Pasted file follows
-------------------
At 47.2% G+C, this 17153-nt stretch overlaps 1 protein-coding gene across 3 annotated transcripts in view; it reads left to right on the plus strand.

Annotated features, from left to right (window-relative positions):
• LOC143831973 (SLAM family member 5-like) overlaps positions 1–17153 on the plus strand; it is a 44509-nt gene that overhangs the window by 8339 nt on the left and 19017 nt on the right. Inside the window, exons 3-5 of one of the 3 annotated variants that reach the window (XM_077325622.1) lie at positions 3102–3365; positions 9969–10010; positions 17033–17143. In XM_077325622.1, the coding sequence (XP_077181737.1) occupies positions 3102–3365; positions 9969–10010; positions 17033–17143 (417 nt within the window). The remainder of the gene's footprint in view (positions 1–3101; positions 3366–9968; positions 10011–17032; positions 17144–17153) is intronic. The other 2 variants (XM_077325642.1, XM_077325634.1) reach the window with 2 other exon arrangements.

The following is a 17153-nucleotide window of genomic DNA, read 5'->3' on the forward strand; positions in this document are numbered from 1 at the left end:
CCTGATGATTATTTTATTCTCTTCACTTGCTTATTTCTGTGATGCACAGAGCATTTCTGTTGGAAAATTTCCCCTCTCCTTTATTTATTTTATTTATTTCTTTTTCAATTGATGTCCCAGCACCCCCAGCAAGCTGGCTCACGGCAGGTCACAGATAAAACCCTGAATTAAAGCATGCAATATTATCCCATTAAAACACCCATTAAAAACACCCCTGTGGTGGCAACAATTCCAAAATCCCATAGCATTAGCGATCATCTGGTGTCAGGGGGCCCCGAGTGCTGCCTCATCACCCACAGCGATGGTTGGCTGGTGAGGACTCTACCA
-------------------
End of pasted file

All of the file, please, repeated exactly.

At 47.2% G+C, this 17153-nt stretch overlaps 1 protein-coding gene across 3 annotated transcripts in view; it reads left to right on the plus strand.

Annotated features, from left to right (window-relative positions):
• LOC143831973 (SLAM family member 5-like) overlaps positions 1–17153 on the plus strand; it is a 44509-nt gene that overhangs the window by 8339 nt on the left and 19017 nt on the right. Inside the window, exons 3-5 of one of the 3 annotated variants that reach the window (XM_077325622.1) lie at positions 3102–3365; positions 9969–10010; positions 17033–17143. In XM_077325622.1, the coding sequence (XP_077181737.1) occupies positions 3102–3365; positions 9969–10010; positions 17033–17143 (417 nt within the window). The remainder of the gene's footprint in view (positions 1–3101; positions 3366–9968; positions 10011–17032; positions 17144–17153) is intronic. The other 2 variants (XM_077325642.1, XM_077325634.1) reach the window with 2 other exon arrangements.

The following is a 17153-nucleotide window of genomic DNA, read 5'->3' on the forward strand; positions in this document are numbered from 1 at the left end:
CCTGATGATTATTTTATTCTCTTCACTTGCTTATTTCTGTGATGCACAGAGCATTTCTGTTGGAAAATTTCCCCTCTCCTTTATTTATTTTATTTATTTCTTTTTCAATTGATGTCCCAGCACCCCCAGCAAGCTGGCTCACGGCAGGTCACAGATAAAACCCTGAATTAAAGCATGCAATATTATCCCATTAAAACACCCATTAAAAACACCCCTGTGGTGGCAACAATTCCAAAATCCCATAGCATTAGCGATCATCTGGTGTCAGGGGGCCCCGAGTGCTGCCTCATCACCCACAGCGATGGTTGGCTGGTGAGGACTCTACCA